Rewiring Tinnitus Relief Project: First I have to disclose that this is my app that I created to help tinnitus sufferers habituate and find relief as quickly as possible. It was originally designed to accompany my book (Rewiring Tinnitus: How I finally Found Relief from the Ringing in my Ears), but ultimately evolved into a standalone program for tinnitus habituation. The 54-track album feature a powerful audio technology called Brainwave Entrainment that can change your mental state in minutes, and all you have to do is press play. It features guided tinnitus meditation tracks, sleep induction tracks, guided tinnitus spike relief techniques, relaxation tracks, and more, all embedded with various masking sounds and brainwave entrainment to put you in a sedated state of relaxation automatically. I may be biased, but as an experienced tinnitus coach, I know what works.

Quieten (Android and iOS): Quieten is an excellent new app from author, therapist, and tinnitus expert Julian Cowan Hill. It features a wide variety of free audio and video educational content to help you habituate and better understand tinnitus, as well as meditations, coping tools, relaxation techniques and more!

OTO: Tinnitus Relief and Therapy (Android) (iOS): OTO is a comprehensive tinnitus therapy app that is packed full of science-based tools to help you habituate and better cope. It features cognitive behavioral therapy lessons and techniques, relaxation techniques, breathing exercises, a library of masking sounds, and mindfulness training, all to help you find relief from tinnitus.

Runner up: Beltone Tinnitus Calmer (Android and iOS)

Best paid app for meditation
Waking Up (Android and iOS)
When it comes to tinnitus coping, it’s important to reduce your stress and anxiety levels as much as possible, and mindfulness meditation is one of the most powerful tools at your disposal. Mindfulness has been shown to be helpful for tinnitus coping, but it’s also a remarkably effective way to better manage your mind.

There are a ton of excellent mindfulness meditation apps on the market, but for me, the Waking Up meditation app from author Sam Harris stands above the rest. The app itself is not marketed or built for tinnitus patients specifically, but mindfulness is an important tool that should be every tinnitus sufferer’s toolkit.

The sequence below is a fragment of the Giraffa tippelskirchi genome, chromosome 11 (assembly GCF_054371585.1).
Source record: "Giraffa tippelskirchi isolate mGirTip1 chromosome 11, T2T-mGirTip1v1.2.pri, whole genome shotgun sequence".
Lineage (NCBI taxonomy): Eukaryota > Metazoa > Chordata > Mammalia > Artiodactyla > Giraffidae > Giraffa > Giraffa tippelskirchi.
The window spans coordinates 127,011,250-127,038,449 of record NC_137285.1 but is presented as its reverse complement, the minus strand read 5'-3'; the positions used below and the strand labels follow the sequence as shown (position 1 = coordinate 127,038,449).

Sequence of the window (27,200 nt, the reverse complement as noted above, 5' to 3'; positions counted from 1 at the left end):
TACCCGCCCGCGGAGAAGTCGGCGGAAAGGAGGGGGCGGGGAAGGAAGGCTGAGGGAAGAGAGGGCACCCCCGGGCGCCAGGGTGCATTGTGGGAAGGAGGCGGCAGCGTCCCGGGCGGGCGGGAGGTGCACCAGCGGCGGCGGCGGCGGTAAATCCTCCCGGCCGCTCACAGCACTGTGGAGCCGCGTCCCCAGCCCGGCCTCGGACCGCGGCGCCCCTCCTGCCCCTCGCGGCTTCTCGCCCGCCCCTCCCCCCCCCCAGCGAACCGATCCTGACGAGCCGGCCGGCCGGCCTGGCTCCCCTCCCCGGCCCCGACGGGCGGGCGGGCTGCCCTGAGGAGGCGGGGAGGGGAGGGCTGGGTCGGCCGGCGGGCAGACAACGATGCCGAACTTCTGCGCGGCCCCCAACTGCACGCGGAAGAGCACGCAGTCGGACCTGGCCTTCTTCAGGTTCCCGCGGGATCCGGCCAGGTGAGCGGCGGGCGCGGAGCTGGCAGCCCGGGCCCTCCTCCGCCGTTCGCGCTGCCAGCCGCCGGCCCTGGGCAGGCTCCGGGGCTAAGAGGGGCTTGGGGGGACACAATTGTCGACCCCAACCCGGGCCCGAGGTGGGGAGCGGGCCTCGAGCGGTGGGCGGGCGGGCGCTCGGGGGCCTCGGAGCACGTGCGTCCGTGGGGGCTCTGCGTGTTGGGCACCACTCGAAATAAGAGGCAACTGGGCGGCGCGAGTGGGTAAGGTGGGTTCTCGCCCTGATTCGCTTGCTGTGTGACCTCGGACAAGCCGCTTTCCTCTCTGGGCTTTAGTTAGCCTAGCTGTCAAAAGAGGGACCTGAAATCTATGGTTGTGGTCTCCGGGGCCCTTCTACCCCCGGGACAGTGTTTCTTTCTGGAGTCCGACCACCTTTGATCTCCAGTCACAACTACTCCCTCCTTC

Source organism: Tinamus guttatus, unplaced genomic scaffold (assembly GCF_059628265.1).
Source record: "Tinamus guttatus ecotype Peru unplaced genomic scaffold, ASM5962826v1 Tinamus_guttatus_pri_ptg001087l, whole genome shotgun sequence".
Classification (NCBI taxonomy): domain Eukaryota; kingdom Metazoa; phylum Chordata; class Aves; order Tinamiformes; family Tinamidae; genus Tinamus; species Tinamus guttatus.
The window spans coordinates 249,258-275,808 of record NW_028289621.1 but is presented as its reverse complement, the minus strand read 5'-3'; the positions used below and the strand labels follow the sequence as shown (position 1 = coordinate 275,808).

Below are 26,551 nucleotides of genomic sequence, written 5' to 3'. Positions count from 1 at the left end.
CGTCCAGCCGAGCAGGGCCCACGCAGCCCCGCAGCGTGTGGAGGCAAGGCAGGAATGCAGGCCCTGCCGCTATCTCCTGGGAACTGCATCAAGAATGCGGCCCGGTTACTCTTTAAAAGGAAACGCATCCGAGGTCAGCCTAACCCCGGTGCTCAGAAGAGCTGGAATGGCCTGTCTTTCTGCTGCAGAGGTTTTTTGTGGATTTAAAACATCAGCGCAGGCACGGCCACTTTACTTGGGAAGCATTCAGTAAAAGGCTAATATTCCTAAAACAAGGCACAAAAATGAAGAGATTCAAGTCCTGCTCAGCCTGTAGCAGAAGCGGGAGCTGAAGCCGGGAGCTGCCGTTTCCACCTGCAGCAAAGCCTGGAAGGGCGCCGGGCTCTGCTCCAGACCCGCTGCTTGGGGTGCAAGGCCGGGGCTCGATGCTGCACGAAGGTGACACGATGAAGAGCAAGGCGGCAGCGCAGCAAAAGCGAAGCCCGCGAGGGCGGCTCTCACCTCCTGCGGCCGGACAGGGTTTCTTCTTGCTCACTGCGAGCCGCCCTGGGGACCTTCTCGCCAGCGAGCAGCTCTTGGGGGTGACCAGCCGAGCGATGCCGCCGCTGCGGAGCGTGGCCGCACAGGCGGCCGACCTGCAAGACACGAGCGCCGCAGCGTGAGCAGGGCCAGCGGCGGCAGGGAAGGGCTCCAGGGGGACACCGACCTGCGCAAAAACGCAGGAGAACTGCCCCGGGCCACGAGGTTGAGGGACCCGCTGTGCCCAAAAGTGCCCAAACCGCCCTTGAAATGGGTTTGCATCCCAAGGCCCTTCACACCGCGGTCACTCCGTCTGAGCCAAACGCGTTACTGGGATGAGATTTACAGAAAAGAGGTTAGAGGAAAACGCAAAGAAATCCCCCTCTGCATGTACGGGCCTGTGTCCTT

I’ve personally used Waking Up on a daily basis for more than a year now and it has had a profoundly positive impact on my quality of life with tinnitus on almost every level. I cannot recommend this app enough!

Runners up: 10% App, Headspace, Calm

Best free app for meditation
Insight Timer (Android and iOS)
Insight Timer is the most popular free meditation app by far, and for good reason: it features more than 60,000 free guided meditations, breathing exercises, and music tracks.

It’s not just traditional meditation either, Insight Timer features guided meditations for better sleep, relaxation, anxiety relief, focus, and more, making it an excellent option for tinnitus sufferers who want to experiment with different types of meditation to help them cope.

Insight Timer also includes a great meditation timer feature built into the app that allows you to set up custom meditation sessions. This is a focus training tool that plays a soft chime (or whatever sound you select) at preset intervals to help keep you focused while you meditate. This way, if your mind is wandering, and the chime goes off, it instantly brings you back to the meditation. You can also incorporate various background sounds into your meditation sessions, such as ambient music, nature sounds, and white noise.

Best apps for breathing techniques
Breathwrk (iOS only)
Prana Breath: Calm & Meditate (Android only)
Breathing techniques are a powerful way to cope with tinnitus, especially during spikes and on difficult days. Fortunately, there are a handful of excellent apps featuring guided breathing exercises to help you learn and practice the most effective techniques, of which there are many.

Some breathing techniques can trigger a relaxation response in the nervous system very quickly, while other techniques can help with everything from falling asleep faster, lowering stress levels, improving emotional regulation, increasing energy and focus, and so much more!

Here my top two app recommendations for learning the most powerful breathing techniques:

Breathwrk (iOS only): Breathwrk is one of the top breathing exercise apps for iOS, featuring thousands of positive reviews in the app store, with a combined 4.9/5 star rating. As far features, Breathwrk includes 10+ guided breathing techniques, visual, audio, and vibration cues, breathing lessons, progress tracking, and so much more.

Prana Breath: Calm & Meditate (Android only): Prana Breath is one of the most popular and powerful free guided breathing apps for Android, featuring 8 preset breathing protocols, visual, audio, and vibration cues to make it easy to follow along, as well as the ability to set up custom breathing sessions with timing intervals of your choosing. Prana Breath also allows you to increase the difficulty and complexity level of each technique as you practice, while recording of all of your breathing sessions so you can see your results and track progress over time. The app itself is free and ad-free, though there is a premium “Guru” version of the app (that I highly recommend) that can be unlocked via in-app purchase that adds an additional 50 breathing techniques.

Best app for improving hearing loss
AudioCardio (Android and iOS)